Timothy P Kegelman

Virginia Commonwealth University, Richmond, VA, United States

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Publications (11)56.98 Total impact

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    ABSTRACT: Background The extraordinary invasiveness of human glioblastoma multiforme (GBM) contributes to treatment failure and the grim prognosis of patients diagnosed with this tumor. Consequently, it is imperative to define further the cellular mechanisms that control GBM invasion and identify promising novel therapeutic targets. Melanoma differentiation associated gene-9 (MDA-9/syntenin) is a highly conserved PDZ domain-containing scaffolding protein that promotes invasion and metastasis in vitro and in vivo in human melanoma models. To determine whether MDA-9/syntenin is a relevant target in GBM, we investigated its expression in tumor samples and involvement in GBM invasion and angiogenesis.MaterialsWe assessed MDA-9/syntenin levels in available databases, patient tumor samples, and human-derived cell lines. Through gain-of-function and loss-of-function studies, we analyzed changes in invasion, angiogenesis, and signaling in vitro. We used orthotopic xenografts with GBM6 cells to demonstrate the role of MDA-9/syntenin in GBM pathogenesis in vivo.ResultsMDA-9/syntenin expression in high-grade astrocytomas is significantly higher than normal tissue counterparts. Forced overexpression of MDA-9/syntenin enhanced Matrigel invasion, while knockdown inhibited invasion, migration, and anchorage-independent growth in soft agar. Moreover, overexpression of MDA-9/syntenin increased activation of c-Src, p38 mitogen-activated protein kinase, and nuclear factor kappa-B, leading to elevated expression of matrix metalloproteinase 2 and secretion of interleukin-8 with corresponding changes observed upon knockdown. GBM6 cells that stably express small hairpin RNA for MDA-9/syntenin formed smaller tumors and had a less invasive phenotype in vivo.Conclusions Our findings indicate that MDA-9/syntenin is a novel and important mediator of invasion in GBM and a key regulator of pathogenesis, and we identify it as a potential target for anti-invasive treatment in human astrocytoma.
    Neuro-Oncology 12/2013; · 6.18 Impact Factor
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    ABSTRACT: Melanoma differentiation associated gene-9 (mda-9/syntenin) encodes an adapter scaffold protein whose expression correlates with and mediates melanoma progression and metastasis. Tumor angiogenesis represents an integral component of cancer metastasis prompting us to investigate a possible role of mda-9/syntenin in inducing angiogenesis. Genetic (gain-of-function and loss-of-function) and pharmacological approaches were employed to modify mda-9/syntenin expression in normal immortal melanocytes, early radial growth phase melanoma and metastatic melanoma cells. The consequence of modifying mda-9/syntenin expression on angiogenesis was evaluated using both in vitro and in vivo assays, including tube formation assays using human vascular endothelial cells, CAM assays and xenograft tumor animal models. Gain-of-function and loss-of-function experiments confirm that MDA-9/syntenin induces angiogenesis by augmenting expression of several pro-angiogenic factors/genes. Experimental evidence is provided for a model of angiogenesis induction by MDA-9/syntenin in which MDA-9/syntenin interacts with the ECM activating Src and FAK resulting in activation by phosphorylation of Akt, which induces HIF-1α. The HIF-1α activates transcription of Insulin Growth Factor Binding Protein-2 (IGFBP-2), which is secreted thereby promoting angiogenesis and further induces endothelial cells to produce and secrete VEGF-A augmenting tumor angiogenesis. Our studies delineate an unanticipated cell non-autonomous function of MDA-9/syntenin in the context of angiogenesis, which may directly contribute to its metastasis-promoting properties. As a result, targeting MDA-9/syntenin or its downstream-regulated molecules may provide a means of simultaneously impeding metastasis by both directly inhibiting tumor cell transformed properties (autonomous) and indirectly by blocking angiogenesis (non-autonomous).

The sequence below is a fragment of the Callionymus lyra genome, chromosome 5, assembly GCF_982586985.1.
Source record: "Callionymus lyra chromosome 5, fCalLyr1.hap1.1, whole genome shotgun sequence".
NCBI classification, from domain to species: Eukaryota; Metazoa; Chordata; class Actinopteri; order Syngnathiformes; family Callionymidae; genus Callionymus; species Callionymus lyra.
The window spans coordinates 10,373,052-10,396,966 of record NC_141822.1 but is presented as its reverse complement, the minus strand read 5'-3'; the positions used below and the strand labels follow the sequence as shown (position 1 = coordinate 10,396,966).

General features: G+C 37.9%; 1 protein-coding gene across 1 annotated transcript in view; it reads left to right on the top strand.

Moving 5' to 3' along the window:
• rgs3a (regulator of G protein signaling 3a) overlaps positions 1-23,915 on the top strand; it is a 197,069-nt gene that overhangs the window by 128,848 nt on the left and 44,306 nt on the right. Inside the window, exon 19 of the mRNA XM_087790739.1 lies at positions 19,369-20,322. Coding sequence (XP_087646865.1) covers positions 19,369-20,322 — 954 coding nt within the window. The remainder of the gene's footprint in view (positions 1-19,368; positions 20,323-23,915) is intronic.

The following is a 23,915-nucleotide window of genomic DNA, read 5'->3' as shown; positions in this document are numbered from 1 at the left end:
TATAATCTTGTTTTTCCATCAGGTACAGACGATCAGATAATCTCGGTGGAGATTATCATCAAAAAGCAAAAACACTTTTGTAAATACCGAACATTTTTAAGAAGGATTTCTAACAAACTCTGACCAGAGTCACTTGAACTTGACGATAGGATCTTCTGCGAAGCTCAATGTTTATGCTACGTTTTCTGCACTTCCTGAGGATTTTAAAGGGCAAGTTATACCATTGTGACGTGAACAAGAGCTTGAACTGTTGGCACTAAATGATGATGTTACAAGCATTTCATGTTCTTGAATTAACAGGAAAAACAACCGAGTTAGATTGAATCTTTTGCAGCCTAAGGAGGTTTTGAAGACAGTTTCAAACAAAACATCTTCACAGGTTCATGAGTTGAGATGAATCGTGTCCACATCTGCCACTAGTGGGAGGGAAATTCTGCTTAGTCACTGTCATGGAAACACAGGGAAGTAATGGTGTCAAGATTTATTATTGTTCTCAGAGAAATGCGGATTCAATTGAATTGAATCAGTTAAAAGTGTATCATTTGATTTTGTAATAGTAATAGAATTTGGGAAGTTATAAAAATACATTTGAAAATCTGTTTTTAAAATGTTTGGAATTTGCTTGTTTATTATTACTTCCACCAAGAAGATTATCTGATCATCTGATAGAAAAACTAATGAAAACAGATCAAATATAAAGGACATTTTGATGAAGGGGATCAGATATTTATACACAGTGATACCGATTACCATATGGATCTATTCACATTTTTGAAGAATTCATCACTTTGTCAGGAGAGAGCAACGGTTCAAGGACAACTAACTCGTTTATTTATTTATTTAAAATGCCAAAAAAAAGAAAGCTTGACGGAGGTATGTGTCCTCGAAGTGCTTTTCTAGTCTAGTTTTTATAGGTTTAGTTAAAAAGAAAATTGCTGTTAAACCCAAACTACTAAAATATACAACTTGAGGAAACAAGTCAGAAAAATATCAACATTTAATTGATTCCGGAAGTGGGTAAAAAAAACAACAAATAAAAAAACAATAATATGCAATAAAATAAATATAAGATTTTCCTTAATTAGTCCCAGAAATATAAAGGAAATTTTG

Cancer Research 12/2012; · 8.65 Impact Factor
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    ABSTRACT: Structure-based modeling combined with rational drug design, and high throughput screening approaches offer significant potential for identifying and developing lead compounds with therapeutic potential. The present review focuses on these two approaches using explicit examples based on specific derivatives of Gossypol generated through rational design and applications of a cancer-specific-promoter derived from Progression Elevated Gene-3. The Gossypol derivative Sabutoclax (BI-97C1) displays potent anti-tumor activity against a diverse spectrum of human tumors. The model of the docked structure of Gossypol bound to Bcl-XL provided a virtual structure-activity-relationship where appropriate modifications were predicted on a rational basis. These structure-based studies led to the isolation of Sabutoclax, an optically pure isomer of Apogossypol displaying superior efficacy and reduced toxicity. These studies illustrate the power of combining structure-based modeling with rational design to predict appropriate derivatives of lead compounds to be empirically tested and evaluated for bioactivity. Another approach to cancer drug discovery utilizes a cancer-specific promoter as readouts of the transformed state. The promoter region of Progression Elevated Gene-3 is such a promoter with cancer-specific activity. The specificity of this promoter has been exploited as a means of constructing cancer terminator viruses that selectively kill cancer cells and as a systemic imaging modality that specifically visualizes in vivo cancer growth with no background from normal tissues. Screening of small molecule inhibitors that suppress the Progression Elevated Gene-3-promoter may provide relevant lead compounds for cancer therapy that can be combined with further structure-based approaches leading to the development of novel compounds for cancer therapy.